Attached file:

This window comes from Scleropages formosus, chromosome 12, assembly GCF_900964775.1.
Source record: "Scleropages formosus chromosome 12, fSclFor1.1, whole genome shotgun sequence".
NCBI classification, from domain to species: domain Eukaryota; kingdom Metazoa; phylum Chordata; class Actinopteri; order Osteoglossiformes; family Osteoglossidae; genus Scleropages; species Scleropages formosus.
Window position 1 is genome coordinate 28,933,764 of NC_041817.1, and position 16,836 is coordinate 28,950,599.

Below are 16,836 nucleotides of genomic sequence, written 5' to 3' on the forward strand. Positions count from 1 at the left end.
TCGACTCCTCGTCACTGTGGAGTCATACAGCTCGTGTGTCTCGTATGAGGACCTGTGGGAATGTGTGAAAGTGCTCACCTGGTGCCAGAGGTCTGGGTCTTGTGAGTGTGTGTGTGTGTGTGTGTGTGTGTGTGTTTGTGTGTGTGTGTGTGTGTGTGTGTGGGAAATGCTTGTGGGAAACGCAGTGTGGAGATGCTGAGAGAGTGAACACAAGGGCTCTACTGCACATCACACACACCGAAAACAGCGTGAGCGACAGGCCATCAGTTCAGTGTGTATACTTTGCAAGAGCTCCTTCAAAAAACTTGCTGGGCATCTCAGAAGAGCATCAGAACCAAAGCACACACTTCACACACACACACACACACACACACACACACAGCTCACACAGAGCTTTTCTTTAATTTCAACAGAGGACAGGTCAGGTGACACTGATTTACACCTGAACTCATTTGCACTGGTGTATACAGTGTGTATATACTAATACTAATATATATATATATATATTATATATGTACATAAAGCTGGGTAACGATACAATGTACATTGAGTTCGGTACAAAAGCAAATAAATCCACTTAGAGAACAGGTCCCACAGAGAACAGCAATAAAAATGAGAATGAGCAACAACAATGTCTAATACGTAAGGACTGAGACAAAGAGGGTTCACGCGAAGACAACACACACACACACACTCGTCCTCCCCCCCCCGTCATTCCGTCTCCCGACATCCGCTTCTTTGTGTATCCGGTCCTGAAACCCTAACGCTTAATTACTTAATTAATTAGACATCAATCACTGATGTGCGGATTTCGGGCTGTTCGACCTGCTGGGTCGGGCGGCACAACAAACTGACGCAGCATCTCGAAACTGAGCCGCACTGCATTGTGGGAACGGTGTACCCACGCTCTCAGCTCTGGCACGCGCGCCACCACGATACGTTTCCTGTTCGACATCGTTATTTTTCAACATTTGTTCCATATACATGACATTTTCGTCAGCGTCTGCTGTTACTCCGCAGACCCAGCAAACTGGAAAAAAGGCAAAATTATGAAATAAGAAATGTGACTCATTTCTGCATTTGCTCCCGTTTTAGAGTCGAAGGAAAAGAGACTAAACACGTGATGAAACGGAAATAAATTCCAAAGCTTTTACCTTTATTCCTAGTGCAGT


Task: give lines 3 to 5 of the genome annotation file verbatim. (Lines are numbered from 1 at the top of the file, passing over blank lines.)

NCBI classification, from domain to species: domain Eukaryota; kingdom Metazoa; phylum Chordata; class Actinopteri; order Osteoglossiformes; family Osteoglossidae; genus Scleropages; species Scleropages formosus.
Window position 1 is genome coordinate 28,933,764 of NC_041817.1, and position 16,836 is coordinate 28,950,599.

Below are 16,836 nucleotides of genomic sequence, written 5' to 3' on the forward strand. Positions count from 1 at the left end.